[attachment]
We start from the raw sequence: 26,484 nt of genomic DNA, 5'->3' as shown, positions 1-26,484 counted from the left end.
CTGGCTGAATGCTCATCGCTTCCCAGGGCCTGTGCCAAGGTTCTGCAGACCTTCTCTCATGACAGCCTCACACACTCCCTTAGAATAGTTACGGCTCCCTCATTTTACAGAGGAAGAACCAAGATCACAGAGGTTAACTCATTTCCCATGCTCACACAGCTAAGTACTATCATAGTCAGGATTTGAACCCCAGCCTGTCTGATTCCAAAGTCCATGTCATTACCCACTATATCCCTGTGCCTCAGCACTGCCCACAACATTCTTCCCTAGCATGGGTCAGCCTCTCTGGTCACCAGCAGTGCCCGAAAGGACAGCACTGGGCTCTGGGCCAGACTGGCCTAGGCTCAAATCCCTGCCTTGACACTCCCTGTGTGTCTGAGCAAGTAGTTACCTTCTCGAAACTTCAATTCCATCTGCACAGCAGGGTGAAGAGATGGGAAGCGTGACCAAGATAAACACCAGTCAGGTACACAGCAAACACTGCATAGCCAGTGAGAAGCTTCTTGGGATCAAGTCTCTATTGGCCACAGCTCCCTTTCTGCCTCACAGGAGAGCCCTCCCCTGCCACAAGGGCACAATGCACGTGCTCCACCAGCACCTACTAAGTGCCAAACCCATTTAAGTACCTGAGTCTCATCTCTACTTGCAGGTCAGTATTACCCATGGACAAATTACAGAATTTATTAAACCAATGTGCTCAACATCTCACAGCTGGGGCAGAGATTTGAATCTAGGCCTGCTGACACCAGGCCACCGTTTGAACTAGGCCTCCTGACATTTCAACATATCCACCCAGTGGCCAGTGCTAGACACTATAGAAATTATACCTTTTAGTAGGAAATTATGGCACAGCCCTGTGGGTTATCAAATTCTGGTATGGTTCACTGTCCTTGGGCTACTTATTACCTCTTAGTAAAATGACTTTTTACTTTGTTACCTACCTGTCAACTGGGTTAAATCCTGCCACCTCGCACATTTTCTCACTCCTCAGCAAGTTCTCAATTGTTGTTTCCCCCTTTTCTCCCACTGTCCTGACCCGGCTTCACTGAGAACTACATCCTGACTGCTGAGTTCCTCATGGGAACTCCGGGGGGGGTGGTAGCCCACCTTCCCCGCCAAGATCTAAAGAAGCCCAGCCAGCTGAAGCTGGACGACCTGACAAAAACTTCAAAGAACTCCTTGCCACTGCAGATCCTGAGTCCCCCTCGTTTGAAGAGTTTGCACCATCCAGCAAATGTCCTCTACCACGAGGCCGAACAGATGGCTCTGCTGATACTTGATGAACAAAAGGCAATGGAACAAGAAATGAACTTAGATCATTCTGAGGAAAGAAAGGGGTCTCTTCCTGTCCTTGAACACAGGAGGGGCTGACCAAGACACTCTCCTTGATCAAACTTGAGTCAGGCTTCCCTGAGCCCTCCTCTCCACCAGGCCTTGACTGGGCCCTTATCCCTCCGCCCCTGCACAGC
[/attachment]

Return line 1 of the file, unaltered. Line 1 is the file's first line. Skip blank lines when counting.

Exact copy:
We start from the raw sequence: 26,484 nt of genomic DNA, 5'->3' as shown, positions 1-26,484 counted from the left end.